“ The one I 'll stay, the other stayeth me." Steevens. Dr. Thirlby ingeniously saw it must be as I have corrected in the text. Theobald. and wood within this wood,] Wood, or mad, wild, raving.

Pope. In the third part of the Countess of Pembroke's Ivy-Church, 1591, is the same quibble on the word:

“ Daphne goes to the woods, and vowes herself to Diana ;

“ Phæbus grows stark wood for love and fancie to Daphne." We also find the same word in Chaucer, in the character of the Monke, Tyrwhitt's edit. v. 184:

“ What shulde he studie, and make himselven wood ?Spenser also uses it, Æglogue III. March:

“ The elf was so wanton, and so wode.The name Woden,” says Verstegan in his Restitution of Decayed Intelligence, &c. 1605: - signifies fierce or furious; and in like sense we still retain it, saying, when one is in a great rage, that he is wood, or taketh on as if he were wood.Steevens.

See Two Gentlemen of Verona, Act II, sc. iii. Harris.
6 You draw me, you hard-hearted adamant ;

But yet you draw not iron,] I learn from Edward Fenton's Certaine Secrete Wonders of Nature, bl. 1. 1569, that—“there is now a dayes a kind of adamant which draweth unto it fleshe, and the same so strongly, that it hath power to knit and tie together,

Is true as steel: Leave you your power to draw,
And I shall have no power to follow you.

Dem. Do I entice you? Do I speak you fair?
Or, rather, do I not in plainest truth
Tell you—I do not, nor I cannot love you?

Hel. And even for that do I love you the more.
I am your spaniel; and, Demetrius,
The more you beat me, I will fawn on you:
Use me but as your spaniel, spurn me, strike me,
Neglect me, lose me; only give me leave,
Unworthy as I am, to follow you.
What worser place can I beg in your love,
(And yet a place of high respect with me)
Than to be used as you use your dog?

Dem. Tempt not too much the hatred of my spirit; For I am sick, when I do look on thee.

Hel. And I am sick, when I look not on you.

Dem. You do impeach your modesty? too much,
To leave the city, and commit yourself
Into the hands of one that loves you not;
To trust the opportunity of night,
And the ill counsel of a desert place,
With the rich worth of your virginity.

Hel. Your virtue is my privilege for that. 8
It is not night, when I see your face;'
Therefore I think I am not in the night:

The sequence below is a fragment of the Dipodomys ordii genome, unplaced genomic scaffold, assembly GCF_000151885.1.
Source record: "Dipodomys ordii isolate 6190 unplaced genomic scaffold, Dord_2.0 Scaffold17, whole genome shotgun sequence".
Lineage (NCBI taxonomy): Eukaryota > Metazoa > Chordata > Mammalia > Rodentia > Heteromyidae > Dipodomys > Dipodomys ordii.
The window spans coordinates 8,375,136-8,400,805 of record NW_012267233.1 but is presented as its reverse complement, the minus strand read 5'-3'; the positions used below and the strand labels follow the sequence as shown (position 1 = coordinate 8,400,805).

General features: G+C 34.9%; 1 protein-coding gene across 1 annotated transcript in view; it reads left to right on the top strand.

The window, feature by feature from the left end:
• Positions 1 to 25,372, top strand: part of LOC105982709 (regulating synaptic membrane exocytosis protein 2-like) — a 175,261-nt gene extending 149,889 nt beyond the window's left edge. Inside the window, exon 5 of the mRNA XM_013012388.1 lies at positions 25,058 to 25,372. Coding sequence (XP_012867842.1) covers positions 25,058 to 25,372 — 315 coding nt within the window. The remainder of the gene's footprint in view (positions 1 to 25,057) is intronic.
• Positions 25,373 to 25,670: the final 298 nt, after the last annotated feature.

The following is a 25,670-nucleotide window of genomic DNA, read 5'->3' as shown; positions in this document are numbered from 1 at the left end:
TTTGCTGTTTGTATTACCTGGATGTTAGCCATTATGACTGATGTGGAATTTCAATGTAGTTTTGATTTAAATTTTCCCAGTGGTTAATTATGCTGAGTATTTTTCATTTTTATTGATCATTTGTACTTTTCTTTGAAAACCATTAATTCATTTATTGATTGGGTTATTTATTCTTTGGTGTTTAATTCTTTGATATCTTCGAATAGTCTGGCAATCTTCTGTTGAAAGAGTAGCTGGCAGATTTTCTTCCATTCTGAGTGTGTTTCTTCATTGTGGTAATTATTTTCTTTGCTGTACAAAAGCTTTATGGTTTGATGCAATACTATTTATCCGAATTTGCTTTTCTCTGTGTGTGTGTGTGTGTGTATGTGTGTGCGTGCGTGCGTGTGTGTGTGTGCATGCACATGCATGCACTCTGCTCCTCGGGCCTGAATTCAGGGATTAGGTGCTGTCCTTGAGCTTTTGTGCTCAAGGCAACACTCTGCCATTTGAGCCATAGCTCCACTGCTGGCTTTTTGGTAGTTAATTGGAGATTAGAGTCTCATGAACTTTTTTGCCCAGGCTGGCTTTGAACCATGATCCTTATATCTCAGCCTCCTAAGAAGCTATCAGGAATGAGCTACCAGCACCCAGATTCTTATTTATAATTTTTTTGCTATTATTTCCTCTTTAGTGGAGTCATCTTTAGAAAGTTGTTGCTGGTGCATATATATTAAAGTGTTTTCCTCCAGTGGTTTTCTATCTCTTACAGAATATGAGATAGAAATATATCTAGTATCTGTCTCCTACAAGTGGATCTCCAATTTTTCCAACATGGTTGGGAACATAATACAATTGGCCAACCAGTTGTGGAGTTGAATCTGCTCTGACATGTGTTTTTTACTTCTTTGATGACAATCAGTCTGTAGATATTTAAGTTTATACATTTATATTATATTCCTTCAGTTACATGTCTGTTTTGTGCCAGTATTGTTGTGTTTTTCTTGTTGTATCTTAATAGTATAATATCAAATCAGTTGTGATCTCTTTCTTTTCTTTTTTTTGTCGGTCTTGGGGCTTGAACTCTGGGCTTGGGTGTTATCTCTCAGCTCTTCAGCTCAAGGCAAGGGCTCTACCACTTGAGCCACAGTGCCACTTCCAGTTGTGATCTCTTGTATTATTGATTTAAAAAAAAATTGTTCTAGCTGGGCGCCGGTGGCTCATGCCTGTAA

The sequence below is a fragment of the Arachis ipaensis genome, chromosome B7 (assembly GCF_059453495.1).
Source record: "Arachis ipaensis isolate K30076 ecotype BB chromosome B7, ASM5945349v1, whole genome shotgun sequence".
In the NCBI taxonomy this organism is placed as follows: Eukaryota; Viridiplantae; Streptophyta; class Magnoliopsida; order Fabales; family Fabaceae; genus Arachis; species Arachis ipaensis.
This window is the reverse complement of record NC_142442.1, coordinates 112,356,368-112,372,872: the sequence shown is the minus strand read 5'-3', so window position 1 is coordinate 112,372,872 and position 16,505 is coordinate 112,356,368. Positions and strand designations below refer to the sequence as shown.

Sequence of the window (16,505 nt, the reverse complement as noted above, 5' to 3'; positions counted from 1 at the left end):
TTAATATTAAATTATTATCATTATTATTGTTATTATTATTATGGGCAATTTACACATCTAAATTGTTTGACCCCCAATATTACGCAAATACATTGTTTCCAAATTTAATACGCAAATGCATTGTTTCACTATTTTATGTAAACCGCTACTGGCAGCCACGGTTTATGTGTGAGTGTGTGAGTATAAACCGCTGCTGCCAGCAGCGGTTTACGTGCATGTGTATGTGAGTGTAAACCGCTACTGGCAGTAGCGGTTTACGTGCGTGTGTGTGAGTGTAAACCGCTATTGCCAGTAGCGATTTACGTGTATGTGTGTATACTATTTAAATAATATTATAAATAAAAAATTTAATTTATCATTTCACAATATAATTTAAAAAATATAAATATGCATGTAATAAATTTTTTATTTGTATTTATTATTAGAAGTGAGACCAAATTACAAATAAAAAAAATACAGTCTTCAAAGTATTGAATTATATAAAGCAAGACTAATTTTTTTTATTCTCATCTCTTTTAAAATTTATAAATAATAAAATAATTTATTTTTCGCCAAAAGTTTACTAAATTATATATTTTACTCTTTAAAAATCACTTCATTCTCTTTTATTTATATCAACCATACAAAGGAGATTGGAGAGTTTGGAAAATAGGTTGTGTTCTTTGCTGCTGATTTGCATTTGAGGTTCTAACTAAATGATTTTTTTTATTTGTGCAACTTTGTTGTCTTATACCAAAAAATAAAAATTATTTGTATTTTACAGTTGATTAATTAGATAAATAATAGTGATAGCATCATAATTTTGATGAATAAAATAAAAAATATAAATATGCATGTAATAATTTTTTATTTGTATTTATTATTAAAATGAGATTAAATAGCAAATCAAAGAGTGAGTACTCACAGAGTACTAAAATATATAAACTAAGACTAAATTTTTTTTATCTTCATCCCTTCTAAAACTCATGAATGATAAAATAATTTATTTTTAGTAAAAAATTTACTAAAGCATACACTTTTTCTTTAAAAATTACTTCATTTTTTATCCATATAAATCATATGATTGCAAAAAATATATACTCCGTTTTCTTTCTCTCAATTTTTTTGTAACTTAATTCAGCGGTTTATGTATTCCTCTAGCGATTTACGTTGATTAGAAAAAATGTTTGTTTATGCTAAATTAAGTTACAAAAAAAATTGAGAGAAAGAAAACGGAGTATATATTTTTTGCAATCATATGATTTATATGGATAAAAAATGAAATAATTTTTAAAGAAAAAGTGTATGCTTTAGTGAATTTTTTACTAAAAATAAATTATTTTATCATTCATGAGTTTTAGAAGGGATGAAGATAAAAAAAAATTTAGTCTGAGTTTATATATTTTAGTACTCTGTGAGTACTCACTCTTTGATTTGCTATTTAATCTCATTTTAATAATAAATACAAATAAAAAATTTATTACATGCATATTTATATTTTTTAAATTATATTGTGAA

two mouthes of contrary persons, and drawe the heart of a man out of his bodie without offendyng any parte of him.” Steevens.

impeach your modesty - ) i. e. bring it into question. So, in The Merchant of Venice, Act III, sc. ii:

“ And doth impeach the freedom of the state,

“ If they deny him justice.” Steevens. 8 — for that.] i. e. For leaving the city, &c. Tyrwhitt.

9 It is not night, when I do see your face, &c.] This passage is paraphrased from two lines of an ancient poet [Tibullus]:

Tu nocte vel atra “ Lumen, et in solis tu mihi turba locis.” Fohnson. As the works of King David might be more familiar to Shakspeare than Roman poetry, perhaps, on the present occasion, the eleventh verse of the 139th Psalm, was in his thoughts : “ Yea, the darkness is no darkness with thee, but the night is as clear as the day.” Steevens.

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Nor doth this wood lack worlds of company;1


my respect, are all the world: Then how can it be said, I am alone, When all the world is here to look on me?

Dem. I'll run from thee, and hide me in the brakes, And leave thee to the mercy of wild beasts.

Hel. The wildest hath not such a heart as you.”
Run when you will, the story shall be chang'd;
Apollo flies, and Daphne holds the chase;
The dove pursues the griffin; the mild hind
Makes speed to catch the tiger: Bootless speed!
When cowardice pursues, and valour flies.

Dem. I will not stay thy questions;3 let me go:
Or, if thou follow me, do not believe
But I shall do thee mischief in the wood.

Hel. Ay, in the temple, in the town, the field,
You do me mischief. Fy, Demetrius!
Your wrongs do set a scandal on my sex:
We cannot fight for love, as men may do;
We should be woo’d, and were not made to woo.
I'll follow thee, and make a heaven of hell,
To die upon the hand I love so well.4

[Exeunt DEM. and HEL. Obe. Fare thee well, nymph! ere he do leave this grove, Thou shalt fly him, and he shall seek thy love.

i Nor doth this wood lack worlds of company;] The same thought occurs in King Henry VI, P. II:

“ A wilderness is populous enough,

“ So Suffolk had thy heavenly company.” Malone. 2 The wildest hath not such a heart as you.]

“ Mitius inveni quam te genus omne ferarum.” Ovid. See Timon of Athens, Act IV, sc. i:

where he shall find “ The unkindest beasts more kinder than mankind.” S. W. 3 I will not stay thy questions ;] Though Helena certainly puts a few insignificant questions to Demetrius, I cannot but think our author wrote-question, i. e. discourse, conversation. So, in As you like it: “I met the duke yesterday, and had much question with him.” Steevens.

4 To die upon the hand, &c.] To die upon, &c. in our author's language, I believe, means to die by the hand.” So, in The two Gentlemen of Verona:

“ I'll die on him that says so, but yourself.” Steevens.